Moderate to heavy rain will drench the Southland from Tuesday night through Thursday as a deep atmospheric plume of moisture from north of the equator teams up with a trough of low pressure from the Pacific Northwest to produce the wettest storm system the Southland has experienced this rainy season and to threaten to unleash mud slides and debris flows down areas stripped bare by wildfires, forecasters said Monday.
Cooler than normal temperatures will prevail this week due to the unsettled weather through Thursday, followed by a trough of low pressure lingering over the area into this weekend, according to a National Weather statement.
Between late Monday evening and Tuesday morning, the atmosphere will moisten rapidly as subtropical moisture associated with an atmospheric river reaches the region, it said, adding: “The atmosphere looks to moisten from the top down through Tuesday.”
NWS meteorologist Rich Thompson said the effect will feel a great deal like a Pineapple Express — atmospheric moisture that builds up in the tropical Pacific before reaching the West Coast, packing a huge amount of rain.
The expected duration of the rainfall will make the approaching weather system “the most significant of the entire winter rainy season,” which begins in October, according to the statement.
“A good 36 hours of precipitation could add up to impressive rainfall totals through Thursday approaching 4-6 inches in the foothills and 2-4 inches for coastal areas,” the statement said, adding that the most rain is expected in the San Gabriel Mountains in Ventura and Santa Barbara counties.
“Rain will taper to showers Thursday afternoon with lingering scattered showers into Friday morning,” the statement said.
The statement warned that “the most critical time for recent burn areas will be from early Wednesday into Wednesday night. This is when steady rain rates could easily jump above a half-inch per hour.”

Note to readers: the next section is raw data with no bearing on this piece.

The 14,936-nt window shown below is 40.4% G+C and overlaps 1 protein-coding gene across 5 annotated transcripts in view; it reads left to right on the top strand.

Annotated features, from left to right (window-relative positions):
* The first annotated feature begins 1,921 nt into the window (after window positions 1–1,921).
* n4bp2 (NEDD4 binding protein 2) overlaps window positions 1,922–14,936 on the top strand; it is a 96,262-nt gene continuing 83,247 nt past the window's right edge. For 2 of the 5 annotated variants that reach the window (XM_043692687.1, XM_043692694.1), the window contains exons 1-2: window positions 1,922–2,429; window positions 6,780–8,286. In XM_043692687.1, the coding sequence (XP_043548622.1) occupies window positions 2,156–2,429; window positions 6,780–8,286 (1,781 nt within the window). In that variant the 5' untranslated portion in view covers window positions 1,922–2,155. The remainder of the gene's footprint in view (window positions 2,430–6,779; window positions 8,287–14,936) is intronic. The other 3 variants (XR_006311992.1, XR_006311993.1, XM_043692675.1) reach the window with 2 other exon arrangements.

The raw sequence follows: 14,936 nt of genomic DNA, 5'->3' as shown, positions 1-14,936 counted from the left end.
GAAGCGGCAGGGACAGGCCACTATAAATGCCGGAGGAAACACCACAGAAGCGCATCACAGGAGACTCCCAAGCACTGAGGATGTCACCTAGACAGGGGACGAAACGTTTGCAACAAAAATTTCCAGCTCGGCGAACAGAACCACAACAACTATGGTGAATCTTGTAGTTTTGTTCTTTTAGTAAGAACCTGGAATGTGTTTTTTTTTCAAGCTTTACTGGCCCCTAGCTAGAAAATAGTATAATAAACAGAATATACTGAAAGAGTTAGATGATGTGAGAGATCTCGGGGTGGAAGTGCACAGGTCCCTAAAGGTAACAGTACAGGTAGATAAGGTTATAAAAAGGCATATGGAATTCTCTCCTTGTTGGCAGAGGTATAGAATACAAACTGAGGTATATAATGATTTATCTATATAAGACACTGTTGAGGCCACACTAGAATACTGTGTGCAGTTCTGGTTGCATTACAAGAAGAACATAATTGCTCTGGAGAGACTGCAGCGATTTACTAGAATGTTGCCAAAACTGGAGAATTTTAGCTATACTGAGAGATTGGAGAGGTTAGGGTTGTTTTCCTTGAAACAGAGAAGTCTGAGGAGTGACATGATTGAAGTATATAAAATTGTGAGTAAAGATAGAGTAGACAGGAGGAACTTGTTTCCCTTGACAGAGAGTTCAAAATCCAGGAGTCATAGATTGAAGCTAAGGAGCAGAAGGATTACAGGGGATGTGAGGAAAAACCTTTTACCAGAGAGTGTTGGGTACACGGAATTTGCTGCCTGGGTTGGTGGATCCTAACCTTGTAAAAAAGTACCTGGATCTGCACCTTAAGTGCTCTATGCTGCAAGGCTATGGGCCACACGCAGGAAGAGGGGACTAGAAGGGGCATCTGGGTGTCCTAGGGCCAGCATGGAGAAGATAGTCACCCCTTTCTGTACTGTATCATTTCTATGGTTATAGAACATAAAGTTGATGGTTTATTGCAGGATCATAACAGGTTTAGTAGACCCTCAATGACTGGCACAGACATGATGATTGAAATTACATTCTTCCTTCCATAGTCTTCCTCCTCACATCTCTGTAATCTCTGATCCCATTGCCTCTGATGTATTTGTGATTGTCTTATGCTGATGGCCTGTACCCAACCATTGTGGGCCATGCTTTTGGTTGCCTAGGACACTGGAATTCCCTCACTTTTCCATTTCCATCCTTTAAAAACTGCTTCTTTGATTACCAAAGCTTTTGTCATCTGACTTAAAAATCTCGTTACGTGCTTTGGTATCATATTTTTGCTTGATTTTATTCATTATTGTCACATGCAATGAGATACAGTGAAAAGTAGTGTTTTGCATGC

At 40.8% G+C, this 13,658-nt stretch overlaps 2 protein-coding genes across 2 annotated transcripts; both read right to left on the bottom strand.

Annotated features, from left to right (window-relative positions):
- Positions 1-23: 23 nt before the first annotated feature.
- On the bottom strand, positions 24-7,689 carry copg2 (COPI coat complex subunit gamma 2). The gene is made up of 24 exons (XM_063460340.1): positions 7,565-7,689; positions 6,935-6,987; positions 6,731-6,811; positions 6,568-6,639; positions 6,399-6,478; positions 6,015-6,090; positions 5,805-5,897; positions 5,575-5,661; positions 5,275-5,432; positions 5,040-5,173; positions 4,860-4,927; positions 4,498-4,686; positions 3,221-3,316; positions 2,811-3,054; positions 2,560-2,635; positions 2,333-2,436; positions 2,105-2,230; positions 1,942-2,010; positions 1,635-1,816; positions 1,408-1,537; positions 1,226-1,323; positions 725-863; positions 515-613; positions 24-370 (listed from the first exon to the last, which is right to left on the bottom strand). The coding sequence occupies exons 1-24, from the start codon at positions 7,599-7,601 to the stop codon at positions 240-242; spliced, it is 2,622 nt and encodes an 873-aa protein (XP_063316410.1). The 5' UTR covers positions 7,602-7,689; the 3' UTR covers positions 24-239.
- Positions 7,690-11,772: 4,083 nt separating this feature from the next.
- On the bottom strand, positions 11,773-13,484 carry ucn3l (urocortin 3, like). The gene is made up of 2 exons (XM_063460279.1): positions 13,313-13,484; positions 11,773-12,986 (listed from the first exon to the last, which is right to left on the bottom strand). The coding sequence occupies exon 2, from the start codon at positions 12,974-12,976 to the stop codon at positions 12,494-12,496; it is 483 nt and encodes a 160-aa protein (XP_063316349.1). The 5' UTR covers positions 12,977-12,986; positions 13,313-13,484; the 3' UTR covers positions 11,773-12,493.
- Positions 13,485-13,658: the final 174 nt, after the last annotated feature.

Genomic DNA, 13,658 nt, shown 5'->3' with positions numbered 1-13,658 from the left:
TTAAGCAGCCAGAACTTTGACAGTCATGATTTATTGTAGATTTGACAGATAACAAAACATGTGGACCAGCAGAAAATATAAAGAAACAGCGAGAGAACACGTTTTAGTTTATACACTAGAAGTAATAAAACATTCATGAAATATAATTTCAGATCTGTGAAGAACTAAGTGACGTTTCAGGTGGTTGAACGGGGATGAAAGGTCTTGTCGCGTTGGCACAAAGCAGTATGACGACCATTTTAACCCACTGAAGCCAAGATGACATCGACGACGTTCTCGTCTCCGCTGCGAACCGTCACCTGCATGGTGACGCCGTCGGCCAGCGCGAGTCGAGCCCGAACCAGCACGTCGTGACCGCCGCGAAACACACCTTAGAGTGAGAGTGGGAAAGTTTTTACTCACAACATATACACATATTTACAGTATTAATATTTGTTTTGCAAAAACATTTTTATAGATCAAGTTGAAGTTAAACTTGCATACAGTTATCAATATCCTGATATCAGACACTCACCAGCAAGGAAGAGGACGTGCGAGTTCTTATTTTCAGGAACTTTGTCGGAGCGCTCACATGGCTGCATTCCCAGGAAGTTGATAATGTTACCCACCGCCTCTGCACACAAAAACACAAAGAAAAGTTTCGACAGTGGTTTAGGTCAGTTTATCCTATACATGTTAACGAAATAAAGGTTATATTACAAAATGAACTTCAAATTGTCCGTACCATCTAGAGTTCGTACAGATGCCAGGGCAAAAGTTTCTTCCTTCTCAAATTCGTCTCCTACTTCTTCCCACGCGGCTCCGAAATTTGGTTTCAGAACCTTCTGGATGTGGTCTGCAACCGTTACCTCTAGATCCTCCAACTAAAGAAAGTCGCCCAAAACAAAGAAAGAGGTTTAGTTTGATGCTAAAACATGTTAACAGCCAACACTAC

But the NWS said overnight that it would wait for additional computer models before issuing flash-flood warnings, even though it’s already clear that “periods of moderate to heavy rain are possible Wednesday through Thursday night. Rainfall rates during this time will likely exceed U.S. Geological Survey thresholds for debris flows near recent burn areas. Rainfall totals could bring local flooding to small streams and urban low-lying areas.”
The NWS forecast partly cloudy skies in L.A. County Monday and highs of 56 degrees on Mount Wilson; 64 in Avalon; 66 in Palmdale and Lancaster; 67 at LAX; 69 in Saugus; 70 in Long Beach, San Gabriel and Burbank; 71 in Downtown L.A.; 72 in Pasadena; and 73 in Woodland Hills. Temperatures will be marginally lower Tuesday in some communities — up to 2 degrees — but several degrees lower on Wednesday, Thursday and Friday. The high in Downtown L.A. Thursday is forecast to be 65, 6 degrees lower than Monday. A high of 65 is also forecast in Woodland Hills compared to Monday’s 73.
Partly cloudy skies are also forecast in Orange County Monday, along with highs of 62 in San Clemente; 65 in Newport Beach and Laguna Beach; 71 in Mission Viejo; 72 in Anaheim and Irvine; and 73 in Irvine. Tuesday’s temperatures will be about the same as Monday’s but go down in some communities by as much as 8 degrees on the last four days of the week.
—City News Service
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